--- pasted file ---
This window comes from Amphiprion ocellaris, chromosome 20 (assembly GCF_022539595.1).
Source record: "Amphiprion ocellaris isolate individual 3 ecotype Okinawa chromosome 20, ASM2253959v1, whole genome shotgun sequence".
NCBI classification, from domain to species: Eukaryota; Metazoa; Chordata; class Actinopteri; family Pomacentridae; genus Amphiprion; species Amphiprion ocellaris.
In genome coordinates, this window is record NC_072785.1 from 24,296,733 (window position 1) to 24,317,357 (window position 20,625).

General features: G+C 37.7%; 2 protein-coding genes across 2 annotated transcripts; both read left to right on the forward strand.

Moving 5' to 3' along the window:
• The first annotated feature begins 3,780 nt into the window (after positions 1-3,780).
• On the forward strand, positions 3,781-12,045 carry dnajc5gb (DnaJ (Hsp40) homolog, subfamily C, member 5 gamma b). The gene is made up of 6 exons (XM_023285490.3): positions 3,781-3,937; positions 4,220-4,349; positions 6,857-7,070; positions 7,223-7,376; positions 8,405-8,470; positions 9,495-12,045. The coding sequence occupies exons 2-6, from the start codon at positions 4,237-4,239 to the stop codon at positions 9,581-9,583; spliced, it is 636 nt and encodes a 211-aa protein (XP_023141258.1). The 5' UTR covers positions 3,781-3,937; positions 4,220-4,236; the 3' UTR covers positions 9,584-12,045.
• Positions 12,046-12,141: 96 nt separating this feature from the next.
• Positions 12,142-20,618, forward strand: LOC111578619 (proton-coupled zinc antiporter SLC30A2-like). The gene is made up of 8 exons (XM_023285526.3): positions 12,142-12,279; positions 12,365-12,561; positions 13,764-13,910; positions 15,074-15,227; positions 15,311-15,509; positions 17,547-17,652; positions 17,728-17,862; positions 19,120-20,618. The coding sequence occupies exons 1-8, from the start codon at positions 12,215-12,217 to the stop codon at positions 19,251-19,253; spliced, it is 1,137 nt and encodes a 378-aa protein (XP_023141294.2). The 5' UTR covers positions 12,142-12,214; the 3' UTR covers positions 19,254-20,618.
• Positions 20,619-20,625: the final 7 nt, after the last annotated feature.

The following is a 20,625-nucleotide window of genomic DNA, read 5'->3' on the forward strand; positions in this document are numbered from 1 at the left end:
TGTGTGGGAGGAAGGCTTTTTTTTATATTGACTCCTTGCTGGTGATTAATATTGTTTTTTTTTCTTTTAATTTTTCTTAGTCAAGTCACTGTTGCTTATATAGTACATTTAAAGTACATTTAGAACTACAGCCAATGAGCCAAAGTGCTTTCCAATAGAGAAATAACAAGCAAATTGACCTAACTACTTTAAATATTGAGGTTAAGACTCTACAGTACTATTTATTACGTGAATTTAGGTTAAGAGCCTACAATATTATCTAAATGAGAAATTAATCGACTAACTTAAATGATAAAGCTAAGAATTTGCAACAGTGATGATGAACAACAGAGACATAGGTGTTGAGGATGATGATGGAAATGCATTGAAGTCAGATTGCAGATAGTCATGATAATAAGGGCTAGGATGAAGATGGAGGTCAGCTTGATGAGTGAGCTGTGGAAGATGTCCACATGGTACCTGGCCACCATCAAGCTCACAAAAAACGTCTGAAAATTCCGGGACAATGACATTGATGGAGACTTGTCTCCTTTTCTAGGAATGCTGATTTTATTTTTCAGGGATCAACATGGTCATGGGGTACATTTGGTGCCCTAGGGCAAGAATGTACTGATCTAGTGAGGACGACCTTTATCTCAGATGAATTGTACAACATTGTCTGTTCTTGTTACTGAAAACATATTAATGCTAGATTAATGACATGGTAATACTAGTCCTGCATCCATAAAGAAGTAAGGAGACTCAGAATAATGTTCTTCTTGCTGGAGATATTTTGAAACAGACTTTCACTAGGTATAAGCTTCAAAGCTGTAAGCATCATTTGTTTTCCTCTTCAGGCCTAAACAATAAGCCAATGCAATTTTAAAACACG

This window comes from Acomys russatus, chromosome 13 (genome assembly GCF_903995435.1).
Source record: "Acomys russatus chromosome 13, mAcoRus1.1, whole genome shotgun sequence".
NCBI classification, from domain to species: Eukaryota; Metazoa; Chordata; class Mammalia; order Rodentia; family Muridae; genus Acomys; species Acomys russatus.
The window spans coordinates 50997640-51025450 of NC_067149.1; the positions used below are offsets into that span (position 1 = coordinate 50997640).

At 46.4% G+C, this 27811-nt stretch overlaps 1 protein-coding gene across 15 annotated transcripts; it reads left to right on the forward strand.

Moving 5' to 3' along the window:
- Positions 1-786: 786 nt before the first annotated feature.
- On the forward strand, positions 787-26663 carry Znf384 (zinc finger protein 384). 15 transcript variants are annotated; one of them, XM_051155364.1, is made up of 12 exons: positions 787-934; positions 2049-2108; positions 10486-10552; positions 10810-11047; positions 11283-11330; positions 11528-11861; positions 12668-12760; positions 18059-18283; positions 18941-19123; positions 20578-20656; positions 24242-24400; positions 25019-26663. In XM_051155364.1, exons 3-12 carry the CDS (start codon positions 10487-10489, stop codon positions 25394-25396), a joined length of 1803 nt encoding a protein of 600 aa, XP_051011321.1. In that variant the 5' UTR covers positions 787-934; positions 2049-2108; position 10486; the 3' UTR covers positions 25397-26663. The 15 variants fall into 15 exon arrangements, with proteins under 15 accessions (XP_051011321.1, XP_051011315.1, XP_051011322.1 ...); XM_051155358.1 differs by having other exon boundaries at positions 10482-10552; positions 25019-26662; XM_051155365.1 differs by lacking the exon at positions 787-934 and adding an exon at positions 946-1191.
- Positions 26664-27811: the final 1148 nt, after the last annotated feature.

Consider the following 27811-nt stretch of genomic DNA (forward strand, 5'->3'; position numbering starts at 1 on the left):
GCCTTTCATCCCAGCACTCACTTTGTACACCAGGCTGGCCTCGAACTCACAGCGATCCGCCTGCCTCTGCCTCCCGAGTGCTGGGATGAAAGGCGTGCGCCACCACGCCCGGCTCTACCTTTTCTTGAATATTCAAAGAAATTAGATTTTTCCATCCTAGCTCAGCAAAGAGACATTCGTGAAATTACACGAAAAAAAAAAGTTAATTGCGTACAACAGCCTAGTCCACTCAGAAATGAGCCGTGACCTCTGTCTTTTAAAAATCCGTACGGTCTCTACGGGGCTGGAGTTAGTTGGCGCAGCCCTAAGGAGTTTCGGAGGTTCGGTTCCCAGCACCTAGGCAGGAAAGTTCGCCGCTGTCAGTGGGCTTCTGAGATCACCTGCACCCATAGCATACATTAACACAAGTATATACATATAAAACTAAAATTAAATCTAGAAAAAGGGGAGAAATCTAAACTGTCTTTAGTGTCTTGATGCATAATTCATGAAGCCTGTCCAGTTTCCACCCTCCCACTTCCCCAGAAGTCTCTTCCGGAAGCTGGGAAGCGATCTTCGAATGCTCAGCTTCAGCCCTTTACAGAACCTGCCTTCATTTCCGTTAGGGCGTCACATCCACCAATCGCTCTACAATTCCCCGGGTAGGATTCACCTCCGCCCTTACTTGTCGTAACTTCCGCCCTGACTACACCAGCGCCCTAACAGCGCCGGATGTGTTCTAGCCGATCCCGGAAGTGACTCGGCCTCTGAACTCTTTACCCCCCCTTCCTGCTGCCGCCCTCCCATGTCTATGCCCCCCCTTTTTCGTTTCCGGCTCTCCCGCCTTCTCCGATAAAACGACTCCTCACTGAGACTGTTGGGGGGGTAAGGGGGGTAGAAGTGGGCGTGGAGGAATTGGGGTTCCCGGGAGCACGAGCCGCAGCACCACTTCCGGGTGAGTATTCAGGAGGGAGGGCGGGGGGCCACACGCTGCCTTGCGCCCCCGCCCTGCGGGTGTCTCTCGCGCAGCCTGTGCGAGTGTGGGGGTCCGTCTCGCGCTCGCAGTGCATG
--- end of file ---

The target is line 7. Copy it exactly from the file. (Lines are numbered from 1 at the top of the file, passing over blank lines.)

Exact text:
• The first annotated feature begins 3,780 nt into the window (after positions 1-3,780).